Whether you know it as wapati or elk it’s safe to say that the animal scientifically known as Cervus Canadensis is one of the most widely recognized of all the big game animals in North America. It is also why elk hunting remains so popular. These giants are one of the largest species of deer in the world and are characterized by their large sweeping antlers and their white rump, which is why the Native American’s called them wapati. The North American elk (not to be confused with what Europeans call elk, which we call moose) can range in size from 450 pounds to 1100 pounds and the Boone & Crockett world record non-typical elk scored 478 5/8 inches of antler.
There are six subspecies of elk from North America, of which three are now extinct; Eastern, Manitoban and Merriam’s elk. Of the three remaining species the most recognized and widely spread is the Rocky Mountain elk which is joined by the Roosevelt and Tule elks of the West Coast. Elk are an elusive species that can disappear into the thick timber at the blink of an eye. But when you are lucky enough to harvest an animal ranging between 450 to 1100 pounds, on the hoof, you are rewarded by an abundance of tasty meat, not to mention a beautiful rack. Even though elk aren’t as wide spread as they were at the turn of the 18th century you would be surprised where they can still be found in the wild.
By far the Rocky Mountain elk is the most recognized subspecies of elk, thanks in large part to the Rocky Mountain Elk Foundation. Not only do they promote conservation of elk in North America they are the reason behind almost all of the successful elk reintroductions into the wild. To date Rocky mountain elk can be found spread across ten states in their historic range (Washington, Oregon, Nevada, Arizona, Montana, Idaho, Utah, Wyoming, Colorado and New Mexico) as well as introduced to numerous states in the Midwest and East (Nebraska, Wisconsin, Michigan, Arkansas, Missouri, Tennessee, Kentucky, West Virginia, Virginia and Pennsylvania).They make their home in the thick timber of the Rockies down to the deserts of the Southwest and east to the reclaimed coalmines on Kentucky. The Rocky Mountain elk have proven themselves to be adaptable to just about any environment and were the perfect pick to help repopulate the Eastern elk’s historic range. Rocky Mountain bull elk can range in size of 700 pounds in the West to well over 800 pounds in states like Pennsylvania and Kentucky. If you choose to hunt elk your easiest chance at a successful hunt will be by targeting a Rocky Mountain elk because of how wide spread they are across the U.S. as well as how abundant the herds have become.
Of all the subspecies the Roosevelt elk is the largest and can be found in Washington, Oregon and northern California. They make their home in the rainforests of the Pacific Northwest. Compared to the Rocky Mountain elk their historic range is quite small but what they lack in range they make up for in size. They have one of the most nutrient rich diets of all the subspecies that consist of grasses, saplings, cranberry, elderberry, blueberry, salmonberry and even mushrooms! All of this adds up to why Roosevelt bull elk can range upwards of 1100 pounds! Even though your destinations are limited to a few states Roosevelt elk still offer a pretty good opportunity at a successful hunt because their herd numbers are still going strong.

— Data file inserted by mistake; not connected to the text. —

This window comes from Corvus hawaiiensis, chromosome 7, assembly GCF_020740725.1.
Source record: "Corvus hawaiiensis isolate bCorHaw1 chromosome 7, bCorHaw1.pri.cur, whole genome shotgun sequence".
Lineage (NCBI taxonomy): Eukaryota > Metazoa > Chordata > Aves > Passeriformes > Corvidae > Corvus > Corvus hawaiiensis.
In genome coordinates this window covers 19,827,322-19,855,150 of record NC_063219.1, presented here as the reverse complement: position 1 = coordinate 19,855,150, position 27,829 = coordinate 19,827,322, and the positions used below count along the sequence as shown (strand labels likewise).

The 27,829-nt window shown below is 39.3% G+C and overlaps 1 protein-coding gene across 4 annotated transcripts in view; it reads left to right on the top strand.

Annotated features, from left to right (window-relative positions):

By contrast the Tule elk are the smallest of the subspecies and have the smallest range which is located solely within the borders of California. The Tule bulls only get to be, on average, 550 pounds. By the turn of the 20th Century they had been nearly wiped out if not for the acts of one rancher to protect the herd on his sprawling ranch near Bakersfield, California. Currently there are about 22 different herds spread across California with a total population of only about 2200 animals. Hunting for these majestic animals is tightly controlled with only a small number of tags being offered each year. If you want to chase Tule elk it would be wise to start applying for tags now; there is no guarantee that you will be able to draw a tag any time soon.
There are a few other species closely related to the American elk that can also be hunted through the U.S. some on preserves and some in the wild.
Introduced as an ornamental species the sika deer came to Maryland from the mountains of Japan. It has thrived in the marshy conditions around the Chesapeake Bay and coastal bays of the Atlantic. Chasing these “Marsh Ghosts” as they are called has become an obsession for some hunters in the area. If you don’t live close to Maryland do not worry as most large game preserves offer sika deer hunting as well. These are typically from a different subspecies than the ones running wild in Maryland but generally they are a larger animal with larger and more antler points (a trophy quality sika stag in Maryland would be a six point). Wild sikas run, on average, around 80 to 90 pounds and are relatively small compared to whitetail and mule deer.
If you are looking for something a little larger then chasing a red stag would be more up your ally. They were brought over from Europe and we once thought to be the same species as our American elk but it was determined several years ago, through DNA testing, that they are a distinct species. They don’t grow nearly as large as our elk and sport similar antlers but they can easily be distinguished because of their reddish brown coat. The red stags typically run around 400 or so pounds.
So if you think you are up to the task of chasing a wapiti this year don’t forget to head on over to Fin & Field where we’ve got the best outfitters from the East to the West.
Guest Blogger Shawn McCardell
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